Commonwealth Bank launches new 'Which new Bank' customer service vision

19 September 2003

The Commonwealth Bank today launched its ‘Which new Bank’ customer service vision, based on what its customers have said they want from the Bank: “Know me, give me what I want and do it reliably”.  Meeting these customer needs will be the focal point for everything the Bank does.

Commonwealth Bank CEO David Murray said, “Our customers tell us they need a better, faster and more responsive service. They also want us to retain our existing values and heritage to continue to be the Bank for all Australians.

“To excel in customer service and successfully deliver to our customers, a major cultural transformation must take place.  We need to empower, motivate and skill our people and simplify our processes.  We will start and finish with how our people meet the changing needs of our customers.

“We will be further supporting the branch manager as the customer champion. Branch managers will spend up to 80% of their time with customers as part of redefining our 1,000 branches to become true service and advice centres.

“The Commonwealth Bank has always been a leader in accessibility, as demonstrated by its largest branch, ATM and EFTPOS networks and NetBank online facilities and we intend to further enhance that aspect of our service.

“Over the three year program, we aim to improve our customer service response times by 20% to 50%.  Customers will notice changes:

  • Branches are being modernised and queue lengths shortened
  • Existing ATMs are being replaced by more modern and more functional machines
  • Customer requests to make changes to their home loans such as repayment amounts and term will be met in three days, down from ten days currently
  • Home loan applications in the branch network can be conditionally approved within four hours, subject to all documents being provided.”

Service improvements will be made across the Bank. Commonwealth Bank’s Institutional and Business Services; Premium Financial Services; and Insurance and Investment Services all have identified areas where the vision’s approach to engage staff and simplify processes can yield immediate results.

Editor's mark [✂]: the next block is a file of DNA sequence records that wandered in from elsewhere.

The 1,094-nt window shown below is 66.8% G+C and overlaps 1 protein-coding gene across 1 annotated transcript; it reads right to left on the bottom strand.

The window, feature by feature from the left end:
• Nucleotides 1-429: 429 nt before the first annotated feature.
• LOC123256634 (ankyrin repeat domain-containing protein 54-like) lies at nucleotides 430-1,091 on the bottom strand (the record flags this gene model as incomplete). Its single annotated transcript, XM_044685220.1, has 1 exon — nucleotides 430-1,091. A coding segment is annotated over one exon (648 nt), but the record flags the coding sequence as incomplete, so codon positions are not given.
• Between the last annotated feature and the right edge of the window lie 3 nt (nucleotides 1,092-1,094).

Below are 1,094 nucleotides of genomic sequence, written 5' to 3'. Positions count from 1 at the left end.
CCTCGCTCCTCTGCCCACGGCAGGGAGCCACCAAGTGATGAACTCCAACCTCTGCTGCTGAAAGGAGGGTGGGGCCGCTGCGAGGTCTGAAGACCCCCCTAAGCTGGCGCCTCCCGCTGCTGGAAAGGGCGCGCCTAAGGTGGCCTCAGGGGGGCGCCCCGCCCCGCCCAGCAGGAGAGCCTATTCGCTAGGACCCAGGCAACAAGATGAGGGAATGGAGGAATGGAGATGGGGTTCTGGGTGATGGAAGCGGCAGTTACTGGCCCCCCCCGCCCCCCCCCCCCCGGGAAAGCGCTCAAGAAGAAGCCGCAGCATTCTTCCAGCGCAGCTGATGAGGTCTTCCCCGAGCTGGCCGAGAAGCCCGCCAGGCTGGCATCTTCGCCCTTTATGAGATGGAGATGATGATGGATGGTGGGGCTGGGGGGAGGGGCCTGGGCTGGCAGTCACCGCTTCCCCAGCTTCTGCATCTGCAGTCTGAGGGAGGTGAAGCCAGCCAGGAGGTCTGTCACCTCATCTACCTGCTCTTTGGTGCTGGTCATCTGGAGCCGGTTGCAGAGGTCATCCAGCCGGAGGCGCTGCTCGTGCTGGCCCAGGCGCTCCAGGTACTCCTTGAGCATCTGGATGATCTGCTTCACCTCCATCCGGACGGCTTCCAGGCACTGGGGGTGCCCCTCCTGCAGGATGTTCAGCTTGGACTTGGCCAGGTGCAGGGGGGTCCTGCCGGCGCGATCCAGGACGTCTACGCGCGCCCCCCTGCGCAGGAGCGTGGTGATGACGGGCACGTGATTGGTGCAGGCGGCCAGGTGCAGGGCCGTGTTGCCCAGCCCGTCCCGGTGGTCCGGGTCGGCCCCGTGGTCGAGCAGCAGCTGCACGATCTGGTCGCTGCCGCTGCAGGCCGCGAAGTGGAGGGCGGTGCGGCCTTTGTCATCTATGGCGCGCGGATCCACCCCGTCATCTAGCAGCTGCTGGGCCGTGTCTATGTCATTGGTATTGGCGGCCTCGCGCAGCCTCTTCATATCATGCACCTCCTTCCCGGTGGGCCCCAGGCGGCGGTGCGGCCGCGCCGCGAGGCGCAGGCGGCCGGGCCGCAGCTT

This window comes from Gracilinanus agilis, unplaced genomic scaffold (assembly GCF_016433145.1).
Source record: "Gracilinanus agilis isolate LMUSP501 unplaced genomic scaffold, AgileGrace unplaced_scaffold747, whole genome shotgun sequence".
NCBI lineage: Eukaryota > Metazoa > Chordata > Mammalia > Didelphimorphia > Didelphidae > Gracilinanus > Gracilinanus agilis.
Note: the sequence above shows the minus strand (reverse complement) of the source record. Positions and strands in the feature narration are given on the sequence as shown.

“Better customer service is about improving individual services and the way we provide them, but it is also about how we provide the customer, be they retail or business, with a comprehensive package of services, meeting that customer’s full range of financial services needs. The ability to do that depends on a unified culture and objective across all business units,” Mr Murray said.

In implementing its ‘Which new Bank’ transformation over the next three years, the Bank will redirect its usual project spend of $600 million and outlay an additional $620 million in the key areas of staff training and skilling, systems and process simplification, and technology.  It will also invest a further $260 million over this period in the branch network.

The service transformation will be supported by increased investment of over $200 million in training and developing the Bank’s staff over the next three years, doubling the Bank’s normal spend.

Mr Murray said, “We expect the superior customer service resulting from our transformation program to deliver compound annual earnings per share growth over 10% over the three year period and productivity improvements of 4% to 6% per annum, subject to current trading conditions being maintained.”

The net impact over the three years will be positive and the profits in subsequent years will be greater than they would have been. The Board regards the expenditure incurred on this program to be in the nature of an investment in the future of the Bank.  There will be additional charges against profit in the current financial year, but the Bank will add back the non-recurring charges, expected to be around $500 million after tax, in considering the amount to be distributed as dividends to shareholders.  Consequently, the Bank expects to be able to continue the uninterrupted pattern of increased dividends that it has been able to deliver since privatisation.

Increased revenues will come from enhanced service and sales and effectively meeting the full spectrum of the customer’s immediate and future financial services requirements.

Cost savings will result from efficiency gains, sustainable service improvements and streamlined processes.

As a consequence of process simplification, work redesign and removing unnecessary work, the Bank’s domestic workforce is expected to reduce by approximately 3,700 between July 2003 and June 2006.  Around 25% of this reduction has already happened.

The Bank expects that between now and 2006, employment levels in front line customer service positions will be largely unchanged.  Customer contact time will also increase as a result of the simplified processes and improved technology.

Most of the future job reductions will be in processing, administration and head office related functions.  Job reductions will be spread over the next three years following process changes, work redesign and the removal of unnecessary work.

Mr Murray made commitments to the Bank’s customers, staff and shareholders.  He said, “We undertake to deliver what customers need, when they need it, make every day a good day at work for our staff and provide our shareholders with higher earnings per share growth”.